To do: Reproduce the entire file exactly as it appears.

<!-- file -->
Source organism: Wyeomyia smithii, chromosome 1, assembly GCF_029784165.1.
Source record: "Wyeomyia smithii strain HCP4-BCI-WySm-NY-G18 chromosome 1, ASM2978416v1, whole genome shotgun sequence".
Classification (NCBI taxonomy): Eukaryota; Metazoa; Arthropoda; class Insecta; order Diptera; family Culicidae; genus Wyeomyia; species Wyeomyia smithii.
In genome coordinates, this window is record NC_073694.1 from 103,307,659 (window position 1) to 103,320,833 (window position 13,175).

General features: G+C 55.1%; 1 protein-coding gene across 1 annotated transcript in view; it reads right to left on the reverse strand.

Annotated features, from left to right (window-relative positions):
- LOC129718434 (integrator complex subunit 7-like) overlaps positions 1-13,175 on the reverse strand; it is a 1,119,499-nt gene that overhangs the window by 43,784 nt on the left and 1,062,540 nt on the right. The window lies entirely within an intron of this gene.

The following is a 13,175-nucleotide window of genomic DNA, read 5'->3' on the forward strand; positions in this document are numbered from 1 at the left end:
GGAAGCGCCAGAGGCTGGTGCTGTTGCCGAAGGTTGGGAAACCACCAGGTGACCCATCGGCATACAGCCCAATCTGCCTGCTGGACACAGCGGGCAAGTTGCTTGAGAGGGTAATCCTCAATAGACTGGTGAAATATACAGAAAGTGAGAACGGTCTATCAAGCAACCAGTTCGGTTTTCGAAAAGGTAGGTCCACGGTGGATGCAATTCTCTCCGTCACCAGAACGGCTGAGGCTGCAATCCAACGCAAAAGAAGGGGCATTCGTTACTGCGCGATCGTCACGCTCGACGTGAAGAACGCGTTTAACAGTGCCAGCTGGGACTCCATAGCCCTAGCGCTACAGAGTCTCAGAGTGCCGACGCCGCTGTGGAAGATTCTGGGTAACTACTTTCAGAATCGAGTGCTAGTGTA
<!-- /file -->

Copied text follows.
Source organism: Wyeomyia smithii, chromosome 1, assembly GCF_029784165.1.
Source record: "Wyeomyia smithii strain HCP4-BCI-WySm-NY-G18 chromosome 1, ASM2978416v1, whole genome shotgun sequence".
Classification (NCBI taxonomy): Eukaryota; Metazoa; Arthropoda; class Insecta; order Diptera; family Culicidae; genus Wyeomyia; species Wyeomyia smithii.
In genome coordinates, this window is record NC_073694.1 from 103,307,659 (window position 1) to 103,320,833 (window position 13,175).

General features: G+C 55.1%; 1 protein-coding gene across 1 annotated transcript in view; it reads right to left on the reverse strand.

Annotated features, from left to right (window-relative positions):
- LOC129718434 (integrator complex subunit 7-like) overlaps positions 1-13,175 on the reverse strand; it is a 1,119,499-nt gene that overhangs the window by 43,784 nt on the left and 1,062,540 nt on the right. The window lies entirely within an intron of this gene.

The following is a 13,175-nucleotide window of genomic DNA, read 5'->3' on the forward strand; positions in this document are numbered from 1 at the left end:
GGAAGCGCCAGAGGCTGGTGCTGTTGCCGAAGGTTGGGAAACCACCAGGTGACCCATCGGCATACAGCCCAATCTGCCTGCTGGACACAGCGGGCAAGTTGCTTGAGAGGGTAATCCTCAATAGACTGGTGAAATATACAGAAAGTGAGAACGGTCTATCAAGCAACCAGTTCGGTTTTCGAAAAGGTAGGTCCACGGTGGATGCAATTCTCTCCGTCACCAGAACGGCTGAGGCTGCAATCCAACGCAAAAGAAGGGGCATTCGTTACTGCGCGATCGTCACGCTCGACGTGAAGAACGCGTTTAACAGTGCCAGCTGGGACTCCATAGCCCTAGCGCTACAGAGTCTCAGAGTGCCGACGCCGCTGTGGAAGATTCTGGGTAACTACTTTCAGAATCGAGTGCTAGTGTA